Tomorrow the U.S. Supreme Court will hear its first K-12 case of its current term, Fitzgerald v. Barnstable School Committee. Details on the case, the lower court rulings along the way, and NSBA’s brief to the court are here, courtesy of NSBA’s Legal Clips. The local newspaper from the Massachusetts town where the case arose, the Barnstable Patriot, has a good article here, and USA TODAY here.
The question for the Court is whether Title IX, which prohibits sex-based discrimination in federally funded educational institutions, precludes a legal claim over the same discrimination that is brought under the Equal Protection Clause via Section 1983, a federal statute that gives plaintiffs a legal lever to sue public institutions and public officials for violating federal constitutional or statutory rights. What’s at stake from the plaintiffs’ standpoint is expressed on this Title IX blog:
The availability of both Title IX and constitutional remedies is important to sexual harassment plaintiffs like the Fitzgeralds because constitutional claims are not subject to the case law limiting liability to cases involving ‘deliberate indifference.’ Moreover, unlike Title IX claims, which may only proceed against institutions, 1983 plaintiffs may sue individuals who were acting ‘under color of law’ when violating the plaintiff’s constitutional rights. Lastly, some courts have held that Title IX plaintiffs are not entitled to punitive damages, a remedy that 1983 allows.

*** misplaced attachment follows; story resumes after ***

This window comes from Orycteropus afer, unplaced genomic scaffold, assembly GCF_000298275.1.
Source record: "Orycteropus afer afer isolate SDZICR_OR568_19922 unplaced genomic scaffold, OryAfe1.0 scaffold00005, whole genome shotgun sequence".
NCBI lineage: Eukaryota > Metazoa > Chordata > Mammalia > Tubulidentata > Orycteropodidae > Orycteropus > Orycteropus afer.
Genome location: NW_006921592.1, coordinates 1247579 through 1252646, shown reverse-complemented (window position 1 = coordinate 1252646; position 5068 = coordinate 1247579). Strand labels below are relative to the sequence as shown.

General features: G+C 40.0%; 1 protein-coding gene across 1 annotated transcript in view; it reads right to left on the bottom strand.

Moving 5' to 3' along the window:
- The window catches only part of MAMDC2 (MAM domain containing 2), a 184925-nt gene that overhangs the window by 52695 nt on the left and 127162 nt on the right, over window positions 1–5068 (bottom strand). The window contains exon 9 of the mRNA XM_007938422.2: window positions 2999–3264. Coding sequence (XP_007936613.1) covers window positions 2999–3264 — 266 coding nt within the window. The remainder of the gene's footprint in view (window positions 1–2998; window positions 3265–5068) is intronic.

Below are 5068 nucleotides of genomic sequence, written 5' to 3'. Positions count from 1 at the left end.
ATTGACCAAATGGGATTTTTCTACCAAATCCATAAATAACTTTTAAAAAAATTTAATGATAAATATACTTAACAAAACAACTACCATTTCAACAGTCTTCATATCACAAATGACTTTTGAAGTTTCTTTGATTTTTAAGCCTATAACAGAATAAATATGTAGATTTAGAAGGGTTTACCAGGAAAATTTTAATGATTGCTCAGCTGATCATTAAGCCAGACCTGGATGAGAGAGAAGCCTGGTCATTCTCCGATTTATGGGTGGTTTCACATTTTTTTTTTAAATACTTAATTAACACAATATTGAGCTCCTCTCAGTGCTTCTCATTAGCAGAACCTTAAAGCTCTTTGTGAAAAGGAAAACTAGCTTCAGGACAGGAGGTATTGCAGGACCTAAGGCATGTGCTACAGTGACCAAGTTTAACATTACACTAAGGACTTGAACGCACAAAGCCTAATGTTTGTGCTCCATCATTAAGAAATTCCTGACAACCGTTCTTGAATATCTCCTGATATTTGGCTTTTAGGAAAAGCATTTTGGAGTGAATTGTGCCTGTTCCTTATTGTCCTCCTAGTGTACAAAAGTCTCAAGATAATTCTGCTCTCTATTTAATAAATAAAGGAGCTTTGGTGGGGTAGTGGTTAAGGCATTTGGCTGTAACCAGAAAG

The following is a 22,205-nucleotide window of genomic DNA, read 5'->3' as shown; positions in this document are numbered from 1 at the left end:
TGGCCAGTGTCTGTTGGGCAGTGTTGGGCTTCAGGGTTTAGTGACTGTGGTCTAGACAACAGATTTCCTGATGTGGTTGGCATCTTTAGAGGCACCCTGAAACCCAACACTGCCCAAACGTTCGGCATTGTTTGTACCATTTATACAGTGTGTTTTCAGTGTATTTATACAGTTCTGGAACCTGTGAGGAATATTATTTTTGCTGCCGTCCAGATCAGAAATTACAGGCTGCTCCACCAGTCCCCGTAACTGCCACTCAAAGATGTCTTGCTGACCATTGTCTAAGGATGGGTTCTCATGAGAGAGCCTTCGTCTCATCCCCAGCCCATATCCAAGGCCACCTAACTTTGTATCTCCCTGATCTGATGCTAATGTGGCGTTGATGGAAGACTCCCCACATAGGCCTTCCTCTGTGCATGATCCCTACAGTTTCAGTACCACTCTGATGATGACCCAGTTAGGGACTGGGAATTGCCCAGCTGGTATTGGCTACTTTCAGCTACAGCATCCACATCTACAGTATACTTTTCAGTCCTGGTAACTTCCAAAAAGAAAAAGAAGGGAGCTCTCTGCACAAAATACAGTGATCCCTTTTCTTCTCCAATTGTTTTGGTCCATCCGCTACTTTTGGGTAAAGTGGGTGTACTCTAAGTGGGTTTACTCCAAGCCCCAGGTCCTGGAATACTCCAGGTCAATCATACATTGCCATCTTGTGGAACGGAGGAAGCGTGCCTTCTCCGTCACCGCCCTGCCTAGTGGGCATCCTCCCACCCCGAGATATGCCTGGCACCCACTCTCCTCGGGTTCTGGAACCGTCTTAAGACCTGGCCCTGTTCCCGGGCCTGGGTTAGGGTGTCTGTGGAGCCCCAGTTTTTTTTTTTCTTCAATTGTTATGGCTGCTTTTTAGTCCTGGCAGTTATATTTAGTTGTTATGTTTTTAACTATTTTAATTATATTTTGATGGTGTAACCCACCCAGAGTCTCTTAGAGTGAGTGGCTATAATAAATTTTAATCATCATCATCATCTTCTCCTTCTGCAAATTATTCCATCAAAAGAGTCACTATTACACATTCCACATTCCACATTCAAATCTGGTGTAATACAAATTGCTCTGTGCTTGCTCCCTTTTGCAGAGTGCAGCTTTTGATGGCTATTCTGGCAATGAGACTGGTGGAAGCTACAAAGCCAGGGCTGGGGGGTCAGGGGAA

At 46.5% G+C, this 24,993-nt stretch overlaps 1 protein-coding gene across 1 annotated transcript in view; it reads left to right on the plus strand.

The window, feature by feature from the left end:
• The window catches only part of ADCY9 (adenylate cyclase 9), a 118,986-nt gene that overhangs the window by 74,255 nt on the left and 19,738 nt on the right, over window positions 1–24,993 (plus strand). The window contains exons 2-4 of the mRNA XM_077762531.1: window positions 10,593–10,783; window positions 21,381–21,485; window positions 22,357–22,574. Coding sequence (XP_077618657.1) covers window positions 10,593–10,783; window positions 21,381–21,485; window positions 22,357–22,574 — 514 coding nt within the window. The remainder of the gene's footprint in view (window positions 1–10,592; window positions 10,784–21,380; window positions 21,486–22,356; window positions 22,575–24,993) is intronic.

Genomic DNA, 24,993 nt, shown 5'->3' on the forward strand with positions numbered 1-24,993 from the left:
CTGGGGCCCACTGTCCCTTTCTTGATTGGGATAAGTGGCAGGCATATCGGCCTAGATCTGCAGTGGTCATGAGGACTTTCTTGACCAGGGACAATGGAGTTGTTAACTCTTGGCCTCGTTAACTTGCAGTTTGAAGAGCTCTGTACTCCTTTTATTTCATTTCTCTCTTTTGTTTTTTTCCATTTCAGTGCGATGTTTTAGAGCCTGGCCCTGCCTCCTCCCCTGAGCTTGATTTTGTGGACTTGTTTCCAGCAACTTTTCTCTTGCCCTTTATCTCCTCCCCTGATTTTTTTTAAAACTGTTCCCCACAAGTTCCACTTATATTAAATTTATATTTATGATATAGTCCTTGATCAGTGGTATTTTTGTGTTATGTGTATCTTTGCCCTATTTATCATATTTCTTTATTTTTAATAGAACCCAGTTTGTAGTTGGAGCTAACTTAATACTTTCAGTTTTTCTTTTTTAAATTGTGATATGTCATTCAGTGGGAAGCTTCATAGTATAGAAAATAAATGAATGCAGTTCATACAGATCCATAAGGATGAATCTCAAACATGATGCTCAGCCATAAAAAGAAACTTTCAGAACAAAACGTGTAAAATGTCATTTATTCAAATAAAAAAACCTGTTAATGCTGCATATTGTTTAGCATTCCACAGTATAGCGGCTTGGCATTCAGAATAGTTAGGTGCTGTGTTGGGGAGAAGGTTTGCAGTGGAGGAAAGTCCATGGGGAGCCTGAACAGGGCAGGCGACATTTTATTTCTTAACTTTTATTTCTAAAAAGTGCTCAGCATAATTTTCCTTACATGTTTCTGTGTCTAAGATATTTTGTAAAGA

That pretty well sums up, from the school perspective, what’s really going on here. NSBA argues in its brief, which was joined by the American Association of School Administrators and the American Council on Education, that making a constitutional issue out of a peer-harassment case like this one is duplicative of Title IX, simply isn’t necessary to make schools take such harassment seriously, and would have some serious downsides. In fact, NSBA argues, Title IX’s protection is stronger than Section 1983′s in such cases.
By the way, as upsetting as the harassment allegations against the third-grader were in this case (and they are), the lower courts in the case specifically rejected the argument that the school district’s response to them was one of “deliberate indifference.” The police even investigated the alleged incidents but found the evidence was inconclusive.